Crawfish change struggling farmers' fortunes

By Wang Xiaoyu | China Daily | Updated: 2019-10-16 10:01
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Workers sort crawfish at a trading center in Qianjiang, Hubei province. [Photo/Xinhua]

Liu Zhuquan's advocacy of aquaculture has improved livelihoods in Hubei village

For decades, water has been both a curse and blessing for rice farmers in low-lying villages in Central China's Hubei province. While an intricate web of waterways provides sufficient irrigation for crops, constant flooding makes life precarious for local villagers.

The situation worsened in Baowan village in the early 1970s when a major river was blocked and over 67 hectares of fields were submerged in floodwaters for years.

"Rice farming was a bleak and low-income industry as the waterlogged fields could only yield one crop each year," said Liu Zhuquan, who was born in Baowan in 1962 and migrated to look for jobs in larger cities in the 1980s. In 1998, he returned to take up office as the Party sectary of the village.

By the time he returned, the loss of income had driven many farmers to give up on rice farming, leaving at least 10 hectares of abandoned farmland consumed by sprawling weeds.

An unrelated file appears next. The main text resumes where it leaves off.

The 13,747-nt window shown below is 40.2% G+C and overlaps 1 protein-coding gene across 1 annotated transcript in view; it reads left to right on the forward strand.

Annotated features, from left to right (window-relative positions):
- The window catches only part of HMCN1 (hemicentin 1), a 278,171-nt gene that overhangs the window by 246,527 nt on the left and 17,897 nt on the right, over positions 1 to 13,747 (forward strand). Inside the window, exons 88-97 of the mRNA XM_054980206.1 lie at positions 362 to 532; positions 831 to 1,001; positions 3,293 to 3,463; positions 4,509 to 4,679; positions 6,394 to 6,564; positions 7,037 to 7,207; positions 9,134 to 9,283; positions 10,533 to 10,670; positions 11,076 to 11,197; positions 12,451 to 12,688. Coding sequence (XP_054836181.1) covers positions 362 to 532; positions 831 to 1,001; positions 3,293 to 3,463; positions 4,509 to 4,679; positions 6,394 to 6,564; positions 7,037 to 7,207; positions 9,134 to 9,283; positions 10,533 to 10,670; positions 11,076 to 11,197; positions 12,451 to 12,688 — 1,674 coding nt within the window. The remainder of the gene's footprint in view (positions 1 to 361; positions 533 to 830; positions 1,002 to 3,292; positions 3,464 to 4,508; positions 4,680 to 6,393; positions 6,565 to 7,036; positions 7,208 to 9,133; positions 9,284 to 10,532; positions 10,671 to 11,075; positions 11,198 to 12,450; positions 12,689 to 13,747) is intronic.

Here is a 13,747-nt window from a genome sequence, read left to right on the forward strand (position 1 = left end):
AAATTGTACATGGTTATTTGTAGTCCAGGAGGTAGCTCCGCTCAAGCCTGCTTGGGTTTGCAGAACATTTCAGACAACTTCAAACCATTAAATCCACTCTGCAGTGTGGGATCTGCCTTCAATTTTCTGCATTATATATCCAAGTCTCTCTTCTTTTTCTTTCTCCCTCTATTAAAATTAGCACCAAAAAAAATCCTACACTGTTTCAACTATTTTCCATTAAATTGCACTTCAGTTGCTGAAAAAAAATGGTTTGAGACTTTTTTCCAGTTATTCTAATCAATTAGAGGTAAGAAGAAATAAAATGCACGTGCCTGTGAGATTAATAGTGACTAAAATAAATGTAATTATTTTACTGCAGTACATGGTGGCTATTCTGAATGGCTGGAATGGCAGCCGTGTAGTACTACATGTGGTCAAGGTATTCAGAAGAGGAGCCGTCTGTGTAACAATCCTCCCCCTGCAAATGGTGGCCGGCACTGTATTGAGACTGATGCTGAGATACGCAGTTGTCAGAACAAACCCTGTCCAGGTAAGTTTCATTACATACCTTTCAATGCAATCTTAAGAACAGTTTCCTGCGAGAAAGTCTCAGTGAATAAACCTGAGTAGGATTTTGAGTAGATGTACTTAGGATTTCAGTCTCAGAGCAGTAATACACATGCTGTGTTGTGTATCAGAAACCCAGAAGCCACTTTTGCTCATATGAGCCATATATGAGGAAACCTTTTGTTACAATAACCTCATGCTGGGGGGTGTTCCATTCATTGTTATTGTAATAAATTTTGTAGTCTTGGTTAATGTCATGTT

Liu, together with an electrician in the village, decided to rent the land after higher-level authorities demanded concerted efforts to restore cultivation on wasted farmland in the region.

"Honestly, I was clueless about what to plant at the beginning," he said, adding that he liked to take strolls around the village in search of a way to generate revenue from the flooded fields.

During one of his daily contemplations, the wild crawfish teeming in shallow ponds caught Liu's attention. At the time, Liu said, crawfish, also known as crayfish, often appeared in brooks and ditches crisscrossing the land and were widely considered an invasive species that harmed crops.

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